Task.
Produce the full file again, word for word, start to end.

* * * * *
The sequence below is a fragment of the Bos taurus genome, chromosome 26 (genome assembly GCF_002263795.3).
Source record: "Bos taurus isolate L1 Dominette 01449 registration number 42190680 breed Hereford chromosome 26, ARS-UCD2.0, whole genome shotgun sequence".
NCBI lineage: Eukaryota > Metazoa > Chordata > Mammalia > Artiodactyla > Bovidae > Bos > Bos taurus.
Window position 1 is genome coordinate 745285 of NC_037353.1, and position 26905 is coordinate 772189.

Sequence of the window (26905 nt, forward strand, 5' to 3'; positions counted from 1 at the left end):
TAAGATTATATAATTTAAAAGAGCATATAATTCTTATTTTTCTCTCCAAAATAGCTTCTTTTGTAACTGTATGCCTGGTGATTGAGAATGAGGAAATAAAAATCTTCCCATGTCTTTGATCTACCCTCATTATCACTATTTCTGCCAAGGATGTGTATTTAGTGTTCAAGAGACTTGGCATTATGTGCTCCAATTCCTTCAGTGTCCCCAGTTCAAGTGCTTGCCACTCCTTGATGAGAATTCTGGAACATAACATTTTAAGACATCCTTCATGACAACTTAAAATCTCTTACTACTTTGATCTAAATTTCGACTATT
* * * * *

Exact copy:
The sequence below is a fragment of the Bos taurus genome, chromosome 26 (genome assembly GCF_002263795.3).
Source record: "Bos taurus isolate L1 Dominette 01449 registration number 42190680 breed Hereford chromosome 26, ARS-UCD2.0, whole genome shotgun sequence".
NCBI lineage: Eukaryota > Metazoa > Chordata > Mammalia > Artiodactyla > Bovidae > Bos > Bos taurus.
Window position 1 is genome coordinate 745285 of NC_037353.1, and position 26905 is coordinate 772189.

Sequence of the window (26905 nt, forward strand, 5' to 3'; positions counted from 1 at the left end):
TAAGATTATATAATTTAAAAGAGCATATAATTCTTATTTTTCTCTCCAAAATAGCTTCTTTTGTAACTGTATGCCTGGTGATTGAGAATGAGGAAATAAAAATCTTCCCATGTCTTTGATCTACCCTCATTATCACTATTTCTGCCAAGGATGTGTATTTAGTGTTCAAGAGACTTGGCATTATGTGCTCCAATTCCTTCAGTGTCCCCAGTTCAAGTGCTTGCCACTCCTTGATGAGAATTCTGGAACATAACATTTTAAGACATCCTTCATGACAACTTAAAATCTCTTACTACTTTGATCTAAATTTCGACTATT